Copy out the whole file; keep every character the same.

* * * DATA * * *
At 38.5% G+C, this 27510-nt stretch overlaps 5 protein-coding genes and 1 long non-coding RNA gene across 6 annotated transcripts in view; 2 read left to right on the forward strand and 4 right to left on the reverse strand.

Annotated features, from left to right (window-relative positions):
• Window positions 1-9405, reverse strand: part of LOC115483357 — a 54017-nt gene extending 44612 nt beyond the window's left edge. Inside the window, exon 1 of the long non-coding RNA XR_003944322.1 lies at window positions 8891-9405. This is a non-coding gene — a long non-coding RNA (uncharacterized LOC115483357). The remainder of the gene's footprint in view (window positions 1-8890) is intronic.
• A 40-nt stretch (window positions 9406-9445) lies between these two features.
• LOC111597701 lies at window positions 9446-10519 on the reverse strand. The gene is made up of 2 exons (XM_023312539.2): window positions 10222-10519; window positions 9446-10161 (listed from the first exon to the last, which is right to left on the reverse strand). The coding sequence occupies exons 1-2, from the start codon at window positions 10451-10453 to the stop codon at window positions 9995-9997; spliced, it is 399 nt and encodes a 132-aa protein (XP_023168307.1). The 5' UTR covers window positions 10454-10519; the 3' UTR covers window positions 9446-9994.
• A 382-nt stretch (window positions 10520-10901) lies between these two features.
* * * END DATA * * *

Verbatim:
At 38.5% G+C, this 27510-nt stretch overlaps 5 protein-coding genes and 1 long non-coding RNA gene across 6 annotated transcripts in view; 2 read left to right on the forward strand and 4 right to left on the reverse strand.

Annotated features, from left to right (window-relative positions):
• Window positions 1-9405, reverse strand: part of LOC115483357 — a 54017-nt gene extending 44612 nt beyond the window's left edge. Inside the window, exon 1 of the long non-coding RNA XR_003944322.1 lies at window positions 8891-9405. This is a non-coding gene — a long non-coding RNA (uncharacterized LOC115483357). The remainder of the gene's footprint in view (window positions 1-8890) is intronic.
• A 40-nt stretch (window positions 9406-9445) lies between these two features.
• LOC111597701 lies at window positions 9446-10519 on the reverse strand. The gene is made up of 2 exons (XM_023312539.2): window positions 10222-10519; window positions 9446-10161 (listed from the first exon to the last, which is right to left on the reverse strand). The coding sequence occupies exons 1-2, from the start codon at window positions 10451-10453 to the stop codon at window positions 9995-9997; spliced, it is 399 nt and encodes a 132-aa protein (XP_023168307.1). The 5' UTR covers window positions 10454-10519; the 3' UTR covers window positions 9446-9994.
• A 382-nt stretch (window positions 10520-10901) lies between these two features.